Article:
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1 August 2015 Evaluating Pilose, a Cultigen of Gossypium hirsutum, as a Source of Resistance to Cotton Fleahopper (Hemiptera: Miridae)
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Abstract

Cotton fleahopper (Pseudatomoscelis seriatus Reuter) (Hemiptera: Miridae) is a piercing—sucking insect that has emerged as a major pest of cotton (Gossypium hirsutum L.) in Texas. Cotton fleahoppers feed on floral buds, commonly referred to as squares, causing damage and abscission, and subsequent yield loss. Previous studies indicate that plant resistance to cotton fleahopper is present in upland cotton, but the mechanism of resistance remains undetermined. In this study, Pilose, a cultigen of G. hirsutum, was examined as a source of resistance to cotton fleahopper, focusing on mechanism of resistance and heritability of the resistance trait. Results indicated that the resistance trait in Pilose is heritable and that pubescence is causative of resistance or that the resistance trait may be tightly linked to genes controlling pubescence. Behavioral assays indicated nonpreference as a mode of resistance in plants with dense pubescence.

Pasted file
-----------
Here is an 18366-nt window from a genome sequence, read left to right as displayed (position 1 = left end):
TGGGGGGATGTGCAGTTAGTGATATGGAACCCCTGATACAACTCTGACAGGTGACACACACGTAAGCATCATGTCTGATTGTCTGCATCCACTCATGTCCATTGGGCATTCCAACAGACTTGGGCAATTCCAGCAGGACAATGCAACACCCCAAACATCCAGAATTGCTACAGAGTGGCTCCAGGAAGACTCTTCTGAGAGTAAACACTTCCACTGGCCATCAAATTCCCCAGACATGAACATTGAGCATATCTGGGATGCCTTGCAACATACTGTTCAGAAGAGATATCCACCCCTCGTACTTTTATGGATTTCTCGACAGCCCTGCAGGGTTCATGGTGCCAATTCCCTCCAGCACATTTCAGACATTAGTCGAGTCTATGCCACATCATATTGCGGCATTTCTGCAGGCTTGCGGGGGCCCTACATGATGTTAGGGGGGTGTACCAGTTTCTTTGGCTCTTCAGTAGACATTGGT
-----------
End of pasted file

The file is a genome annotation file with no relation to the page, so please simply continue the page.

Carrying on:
© The Authors 2015. Published by Oxford University Press on behalf of Entomological Society of America.
Laura Ann McLoud, Allen Knutson, Manuel Campos-Figueroa, C. Wayne Smith, and Steven Hague "Evaluating Pilose, a Cultigen of Gossypium hirsutum, as a Source of Resistance to Cotton Fleahopper (Hemiptera: Miridae)," Journal of Economic Entomology 108(4), 2048-2054, (1 August 2015). https://doi.org/10.1093/jee/tov128
Received: 17 February 2015; Accepted: 28 April 2015; Published: 1 August 2015
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